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Configure Zero Trust Network Access in Cloudflare Zero Trust

In this tutorial we will cover how to configure a Zero Trust Private Network in Cloudflare Zero Trust by combining device enrollment rules, Cloudflare Tunnels, and identity-based network policies.

This tutorial covers how to:

  • Create device enrollment rules and connect a device to Zero Trust
  • Connect your private network server to Cloudflare’s edge using Cloudflare Tunnels
  • Create identity-aware network policies

Time to complete:

45 minutes

​​ Prerequisites

  • A Zero Trust account setup
  • The WARP client installed on a device and enrolled in a Zero Trust instance
  • Admin access to server with Internet access

​​ Device enrollment

To start, enroll your devices into the WARP client. The WARP client is responsible for forwarding your traffic to Cloudflare and eventually to your private network.

  1. Define device enrollment rules under Settings > Devices > Device enrollment permissions > Manage.

    In this example, we require that users have a hard key inserted and are connecting from the United States.

    Example device enrollment rules requiring US-based users with hardware authentication keys

  2. To enroll your device into your Zero Trust account, select the WARP client, and select Settings > Account > Login with Cloudflare Zero Trust.

  3. To forward traffic to Cloudflare, enable the WARP client on the device.

​​ Server configuration

Next, you will need to configure your private network server to connect to Cloudflare’s edge using Cloudflare Tunnel. This will establish a secure outbound connection to Cloudflare.

  1. Identify the server you want to use to securely make your private network available to users. This can be the origin server directly, a jumphost, or load balancer.

  2. If your server or network has a firewall, follow this guide to open up the correct ports and IP addresses. Only outbound openings are required. You do not need to open any inbound holes in your firewall.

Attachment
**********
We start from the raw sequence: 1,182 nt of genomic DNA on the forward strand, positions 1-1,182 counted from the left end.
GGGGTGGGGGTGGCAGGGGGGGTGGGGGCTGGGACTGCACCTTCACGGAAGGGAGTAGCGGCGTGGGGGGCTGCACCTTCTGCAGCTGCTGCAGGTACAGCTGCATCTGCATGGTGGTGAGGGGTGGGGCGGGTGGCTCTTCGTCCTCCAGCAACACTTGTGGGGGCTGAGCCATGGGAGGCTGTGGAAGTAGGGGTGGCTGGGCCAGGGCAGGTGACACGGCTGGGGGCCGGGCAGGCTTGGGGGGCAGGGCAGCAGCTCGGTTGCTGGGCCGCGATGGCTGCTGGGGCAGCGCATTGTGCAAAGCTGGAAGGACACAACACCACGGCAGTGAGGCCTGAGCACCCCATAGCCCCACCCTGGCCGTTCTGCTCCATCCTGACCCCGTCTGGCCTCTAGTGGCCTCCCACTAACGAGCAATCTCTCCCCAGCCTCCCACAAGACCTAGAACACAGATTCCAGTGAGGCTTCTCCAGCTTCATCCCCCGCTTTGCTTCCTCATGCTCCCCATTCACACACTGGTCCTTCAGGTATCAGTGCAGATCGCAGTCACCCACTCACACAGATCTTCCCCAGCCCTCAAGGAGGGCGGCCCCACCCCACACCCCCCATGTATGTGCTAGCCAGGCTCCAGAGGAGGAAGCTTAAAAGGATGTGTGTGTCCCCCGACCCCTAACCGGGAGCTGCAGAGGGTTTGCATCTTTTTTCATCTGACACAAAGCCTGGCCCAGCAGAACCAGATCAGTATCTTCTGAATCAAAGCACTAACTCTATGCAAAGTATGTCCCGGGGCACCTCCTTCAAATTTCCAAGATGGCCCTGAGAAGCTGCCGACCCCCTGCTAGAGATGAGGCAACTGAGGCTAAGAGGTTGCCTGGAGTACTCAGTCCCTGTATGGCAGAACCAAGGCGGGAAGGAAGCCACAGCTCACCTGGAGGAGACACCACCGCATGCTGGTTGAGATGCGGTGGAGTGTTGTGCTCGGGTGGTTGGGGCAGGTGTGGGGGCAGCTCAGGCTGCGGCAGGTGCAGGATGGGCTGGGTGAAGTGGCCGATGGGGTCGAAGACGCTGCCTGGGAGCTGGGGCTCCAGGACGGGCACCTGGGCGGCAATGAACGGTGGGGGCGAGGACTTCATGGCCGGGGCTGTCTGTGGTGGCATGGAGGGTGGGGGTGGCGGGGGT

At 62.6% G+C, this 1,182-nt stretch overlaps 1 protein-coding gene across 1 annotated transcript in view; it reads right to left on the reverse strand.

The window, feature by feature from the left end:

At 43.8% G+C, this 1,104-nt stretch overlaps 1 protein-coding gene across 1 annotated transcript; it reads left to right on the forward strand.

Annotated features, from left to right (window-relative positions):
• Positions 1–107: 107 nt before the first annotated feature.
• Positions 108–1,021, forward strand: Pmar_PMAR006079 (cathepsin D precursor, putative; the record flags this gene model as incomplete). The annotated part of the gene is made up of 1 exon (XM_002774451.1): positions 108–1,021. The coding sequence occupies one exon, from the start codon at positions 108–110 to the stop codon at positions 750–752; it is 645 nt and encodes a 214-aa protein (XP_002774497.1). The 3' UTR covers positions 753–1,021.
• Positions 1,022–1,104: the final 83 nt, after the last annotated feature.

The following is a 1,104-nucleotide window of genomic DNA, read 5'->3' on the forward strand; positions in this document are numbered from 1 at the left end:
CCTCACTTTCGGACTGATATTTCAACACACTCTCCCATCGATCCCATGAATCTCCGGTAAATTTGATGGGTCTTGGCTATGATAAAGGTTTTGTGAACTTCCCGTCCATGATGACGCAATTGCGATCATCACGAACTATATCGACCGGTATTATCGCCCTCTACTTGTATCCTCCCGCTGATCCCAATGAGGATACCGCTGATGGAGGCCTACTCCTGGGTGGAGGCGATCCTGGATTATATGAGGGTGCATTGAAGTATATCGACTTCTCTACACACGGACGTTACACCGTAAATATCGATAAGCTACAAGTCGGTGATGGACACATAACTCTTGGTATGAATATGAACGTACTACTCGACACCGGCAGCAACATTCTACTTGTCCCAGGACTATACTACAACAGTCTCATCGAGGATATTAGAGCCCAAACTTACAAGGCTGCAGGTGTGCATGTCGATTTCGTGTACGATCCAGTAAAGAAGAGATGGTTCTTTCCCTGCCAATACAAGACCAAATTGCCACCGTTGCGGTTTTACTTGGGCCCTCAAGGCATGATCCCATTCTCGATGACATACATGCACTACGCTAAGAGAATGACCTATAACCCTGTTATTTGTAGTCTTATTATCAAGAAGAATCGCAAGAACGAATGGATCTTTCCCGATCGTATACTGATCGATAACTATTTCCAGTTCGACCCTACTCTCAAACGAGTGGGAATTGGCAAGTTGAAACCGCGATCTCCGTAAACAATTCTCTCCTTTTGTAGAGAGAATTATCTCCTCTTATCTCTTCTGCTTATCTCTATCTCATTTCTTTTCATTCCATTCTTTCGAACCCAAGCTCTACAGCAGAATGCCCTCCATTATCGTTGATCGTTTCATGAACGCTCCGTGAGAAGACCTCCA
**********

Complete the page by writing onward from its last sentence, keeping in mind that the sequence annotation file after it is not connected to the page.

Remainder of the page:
3. Install cloudflared on the server.

  4. Authenticate cloudflared on the server by running the following command, then follow the prompt to authenticate via URL provided.

    $ cloudflared tunnel login
  5. Create a tunnel for the device:

    $ cloudflared tunnel create <TUNNEL NAME>
  6. To find your tunnel ID, run cloudflared tunnel list. Create a YAML config file for the tunnel with the following configuration:

    tunnel: <YOUR TUNNEL ID>
    credentials-file: /root/.cloudflared/<YOUR TUNNEL ID>.json
    enabled: true
  7. Run the tunnel:

    $ cloudflared tunnel run <TUNNEL NAME>

Example terminal running cloudflared tunnel

​​ Network configuration

Finally, you will need to establish the private RFC 1918 IP address or range that you would like to advertise to Cloudflare, as well as set the identity policies determining which users can access that particular IP or range.

  1. Route the private IP addresses of your server’s network to Cloudflare, where:

    • is the IP or CIDR range of your server
    • 8e343b13-a087-48ea-825f-9783931ff2a5 is your tunnel ID
    $ cloudflared tunnel route ip add 8e343b13-a087-48ea-825f-9783931ff2a5
  2. Log in to your Zero Trust dashboard, select your account, and go to Gateway > Policies.

  3. Create a network policy to allow traffic from specific users to reach that application. For example:

    Destination IPin10.0.0.0/8Allow
    User Emailmatches regex*
  4. Create a second network policy to block all traffic to the IP range that was routed. For example:

    Destination IPin10.0.0.0/8Block
  5. Verify that you do not have the desired target private IP range in your Split Tunnel configuration.

Your setup is now complete. For more in-depth information on how identity-aware network policies work, read our dedicated documentation page.